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UK Fast Track Mortgages May Be Entitled To Reprieve

by Jim ONeil on March 18, 2011

in Mortgages

With fast-track mortgages, income verification is not performed for applicants with high credit scores who request low loan-to-value amounts. It appears that these will remain available to borrowers in the UK. The Financial Services Authority (FSA) is currently taking a second look at its proposal requiring lenders to verify income for all mortgage applicants.

In response to draft proposals issued by the FSA last July, some lenders have withdrawn self-certification mortgages, also referred to as liar loans. These permit borrowers to state earnings without being subject to verification. They became popular during the boom in the housing market and the subsequent financial crisis is partially attributed to these. Self-employed income is now taken into account only after a two-year record of earnings, verified by tax returns and accounts.

The FSA proposals also suggested the ban of fast-track loans, which require low-risk applicants to provide less documentation. Sources in the industry believe that the final rules, due for release this fall, will not include this ban. Lenders are currently providing the regulator with evidence illustrating the improved performance and lower default level of fast-track loans, compared to income-verified loans.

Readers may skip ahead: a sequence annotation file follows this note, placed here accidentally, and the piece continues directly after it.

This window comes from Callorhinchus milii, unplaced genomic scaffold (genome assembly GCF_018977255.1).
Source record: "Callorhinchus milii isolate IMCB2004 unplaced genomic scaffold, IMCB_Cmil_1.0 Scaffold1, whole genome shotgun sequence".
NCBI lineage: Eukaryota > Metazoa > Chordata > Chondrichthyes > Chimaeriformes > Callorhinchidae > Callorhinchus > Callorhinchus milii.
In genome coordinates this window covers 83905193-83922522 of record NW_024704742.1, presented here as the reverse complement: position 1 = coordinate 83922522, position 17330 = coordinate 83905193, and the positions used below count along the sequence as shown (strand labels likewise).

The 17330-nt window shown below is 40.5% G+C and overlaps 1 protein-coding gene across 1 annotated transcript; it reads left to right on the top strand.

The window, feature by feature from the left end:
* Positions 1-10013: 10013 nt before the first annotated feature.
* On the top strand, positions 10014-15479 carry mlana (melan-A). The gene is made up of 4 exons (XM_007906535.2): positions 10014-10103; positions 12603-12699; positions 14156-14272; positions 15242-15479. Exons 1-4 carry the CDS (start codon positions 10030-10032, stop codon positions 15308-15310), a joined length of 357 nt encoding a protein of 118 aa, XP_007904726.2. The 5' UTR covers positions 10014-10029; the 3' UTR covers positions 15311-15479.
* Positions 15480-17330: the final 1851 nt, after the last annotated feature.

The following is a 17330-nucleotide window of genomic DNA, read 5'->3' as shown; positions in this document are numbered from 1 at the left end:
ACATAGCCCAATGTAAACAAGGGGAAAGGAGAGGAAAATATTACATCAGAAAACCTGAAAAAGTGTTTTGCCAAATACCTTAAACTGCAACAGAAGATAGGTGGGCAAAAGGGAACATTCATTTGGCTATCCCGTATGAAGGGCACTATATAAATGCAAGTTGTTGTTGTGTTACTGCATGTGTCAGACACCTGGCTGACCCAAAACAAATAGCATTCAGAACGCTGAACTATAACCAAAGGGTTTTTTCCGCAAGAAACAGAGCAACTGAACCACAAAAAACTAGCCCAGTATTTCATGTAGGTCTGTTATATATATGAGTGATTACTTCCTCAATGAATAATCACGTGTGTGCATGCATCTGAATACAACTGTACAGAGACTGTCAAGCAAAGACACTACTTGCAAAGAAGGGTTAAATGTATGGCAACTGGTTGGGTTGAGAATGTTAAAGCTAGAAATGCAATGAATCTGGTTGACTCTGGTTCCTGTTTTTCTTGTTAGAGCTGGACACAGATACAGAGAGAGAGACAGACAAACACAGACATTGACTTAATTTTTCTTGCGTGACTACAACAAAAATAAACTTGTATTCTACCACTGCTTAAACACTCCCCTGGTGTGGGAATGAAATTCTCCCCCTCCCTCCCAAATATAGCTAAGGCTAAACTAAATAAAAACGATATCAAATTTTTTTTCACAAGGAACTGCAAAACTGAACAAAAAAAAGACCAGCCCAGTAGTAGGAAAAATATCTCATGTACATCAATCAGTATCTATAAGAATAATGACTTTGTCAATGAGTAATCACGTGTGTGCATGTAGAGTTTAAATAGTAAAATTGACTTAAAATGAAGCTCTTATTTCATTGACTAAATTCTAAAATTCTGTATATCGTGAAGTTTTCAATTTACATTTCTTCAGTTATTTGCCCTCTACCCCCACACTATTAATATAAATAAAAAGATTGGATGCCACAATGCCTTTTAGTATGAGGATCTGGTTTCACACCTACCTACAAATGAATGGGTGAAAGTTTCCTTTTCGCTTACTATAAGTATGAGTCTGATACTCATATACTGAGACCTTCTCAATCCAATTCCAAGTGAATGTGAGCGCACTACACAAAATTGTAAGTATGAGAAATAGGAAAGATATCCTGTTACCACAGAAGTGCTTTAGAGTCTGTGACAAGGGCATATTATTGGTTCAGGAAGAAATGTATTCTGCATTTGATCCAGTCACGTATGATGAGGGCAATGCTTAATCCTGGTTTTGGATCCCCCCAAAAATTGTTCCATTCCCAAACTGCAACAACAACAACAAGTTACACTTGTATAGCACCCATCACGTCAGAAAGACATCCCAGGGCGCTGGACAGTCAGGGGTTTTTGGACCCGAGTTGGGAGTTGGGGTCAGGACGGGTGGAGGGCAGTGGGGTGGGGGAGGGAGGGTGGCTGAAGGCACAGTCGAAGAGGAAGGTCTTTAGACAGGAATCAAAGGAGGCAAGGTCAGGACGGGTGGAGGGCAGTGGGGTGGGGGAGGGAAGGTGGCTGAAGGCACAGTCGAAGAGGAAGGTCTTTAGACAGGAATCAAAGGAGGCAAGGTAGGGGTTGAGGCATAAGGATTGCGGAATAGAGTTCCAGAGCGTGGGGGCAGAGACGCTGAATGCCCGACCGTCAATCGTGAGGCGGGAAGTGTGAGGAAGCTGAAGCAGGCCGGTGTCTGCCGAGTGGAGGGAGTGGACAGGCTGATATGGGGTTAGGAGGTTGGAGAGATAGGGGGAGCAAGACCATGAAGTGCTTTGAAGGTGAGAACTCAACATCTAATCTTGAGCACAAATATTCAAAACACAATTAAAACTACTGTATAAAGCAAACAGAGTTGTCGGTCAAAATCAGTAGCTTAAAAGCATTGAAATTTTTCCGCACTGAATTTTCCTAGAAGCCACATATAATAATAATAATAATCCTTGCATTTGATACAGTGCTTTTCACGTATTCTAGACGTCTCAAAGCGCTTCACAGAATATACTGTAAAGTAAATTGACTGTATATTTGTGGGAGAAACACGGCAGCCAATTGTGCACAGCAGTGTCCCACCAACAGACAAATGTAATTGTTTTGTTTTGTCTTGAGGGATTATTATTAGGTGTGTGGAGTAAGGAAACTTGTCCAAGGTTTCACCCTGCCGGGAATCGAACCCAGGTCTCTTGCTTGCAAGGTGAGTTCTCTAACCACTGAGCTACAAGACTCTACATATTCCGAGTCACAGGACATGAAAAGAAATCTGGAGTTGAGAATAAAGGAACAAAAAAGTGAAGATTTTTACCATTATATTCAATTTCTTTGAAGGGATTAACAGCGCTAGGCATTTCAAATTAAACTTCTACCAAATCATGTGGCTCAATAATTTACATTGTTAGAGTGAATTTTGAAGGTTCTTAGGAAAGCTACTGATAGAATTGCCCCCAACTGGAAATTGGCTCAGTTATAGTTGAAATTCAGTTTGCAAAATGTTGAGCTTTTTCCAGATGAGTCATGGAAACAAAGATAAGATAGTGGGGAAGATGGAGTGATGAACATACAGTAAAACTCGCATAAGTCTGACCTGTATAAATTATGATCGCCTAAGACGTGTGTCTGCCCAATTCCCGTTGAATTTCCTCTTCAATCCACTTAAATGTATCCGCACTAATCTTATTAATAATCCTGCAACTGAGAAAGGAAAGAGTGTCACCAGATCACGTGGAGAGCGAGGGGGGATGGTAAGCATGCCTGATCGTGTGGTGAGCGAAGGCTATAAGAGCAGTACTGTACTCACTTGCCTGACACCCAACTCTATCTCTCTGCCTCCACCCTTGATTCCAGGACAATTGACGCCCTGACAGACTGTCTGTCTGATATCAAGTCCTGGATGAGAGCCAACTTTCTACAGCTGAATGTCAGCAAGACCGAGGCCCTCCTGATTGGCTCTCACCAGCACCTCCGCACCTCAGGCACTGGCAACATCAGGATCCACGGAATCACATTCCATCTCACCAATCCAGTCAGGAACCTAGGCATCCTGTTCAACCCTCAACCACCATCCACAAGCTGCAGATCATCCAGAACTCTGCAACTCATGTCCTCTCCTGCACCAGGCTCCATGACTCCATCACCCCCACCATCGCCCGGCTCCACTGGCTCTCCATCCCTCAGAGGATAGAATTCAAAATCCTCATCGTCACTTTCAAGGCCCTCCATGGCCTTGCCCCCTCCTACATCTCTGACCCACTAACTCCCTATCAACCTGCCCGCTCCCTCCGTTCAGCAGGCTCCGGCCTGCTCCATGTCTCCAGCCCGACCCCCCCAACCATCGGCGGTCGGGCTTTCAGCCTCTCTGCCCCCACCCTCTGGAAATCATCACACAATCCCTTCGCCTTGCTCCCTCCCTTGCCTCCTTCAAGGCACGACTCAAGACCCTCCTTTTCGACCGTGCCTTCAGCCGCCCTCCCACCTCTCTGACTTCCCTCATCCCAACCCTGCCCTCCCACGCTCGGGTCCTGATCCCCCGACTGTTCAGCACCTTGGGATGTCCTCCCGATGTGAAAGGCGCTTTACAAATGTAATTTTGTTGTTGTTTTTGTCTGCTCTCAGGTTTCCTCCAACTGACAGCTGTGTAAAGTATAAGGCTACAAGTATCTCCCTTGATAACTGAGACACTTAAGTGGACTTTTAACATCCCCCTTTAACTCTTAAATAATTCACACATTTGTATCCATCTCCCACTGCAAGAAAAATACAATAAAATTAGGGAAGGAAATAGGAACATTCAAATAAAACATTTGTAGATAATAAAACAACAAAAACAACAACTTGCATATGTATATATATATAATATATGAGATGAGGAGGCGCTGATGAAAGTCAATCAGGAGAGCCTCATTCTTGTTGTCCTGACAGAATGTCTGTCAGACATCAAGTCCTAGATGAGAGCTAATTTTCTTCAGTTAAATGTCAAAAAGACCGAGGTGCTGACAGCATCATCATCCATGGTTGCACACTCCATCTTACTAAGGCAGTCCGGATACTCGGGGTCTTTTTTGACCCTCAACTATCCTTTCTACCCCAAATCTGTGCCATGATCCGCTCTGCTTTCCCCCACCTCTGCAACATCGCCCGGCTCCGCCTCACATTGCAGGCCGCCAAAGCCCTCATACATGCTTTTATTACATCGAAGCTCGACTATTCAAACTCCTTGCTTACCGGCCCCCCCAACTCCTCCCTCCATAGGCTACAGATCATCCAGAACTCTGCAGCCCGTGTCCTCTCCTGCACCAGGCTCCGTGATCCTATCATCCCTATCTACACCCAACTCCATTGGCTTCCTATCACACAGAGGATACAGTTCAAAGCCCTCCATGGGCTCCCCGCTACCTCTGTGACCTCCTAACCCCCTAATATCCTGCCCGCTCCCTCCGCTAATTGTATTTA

During the past year, banks have imposed stricter criteria for their fast-track loans, which should widen the performance gap. According to one lender, only ten percent of its mortgage applicants qualify for the fast-track process. This lender offers fast-track option only to applicants with high credit scores and mortgages under 70 percent of property value.

In general, banks only offer fast-track loans up to £500,000. They also place brokers on notice, stating that income verification may be requested at any time for fast-track applications. The Council of Mortgage Lenders stated that banning fast-track loans would increase lender costs, ultimately reaching customers. FSA Chief Executive Hector Sants reported that any changes in the rules will not take place before 2012.


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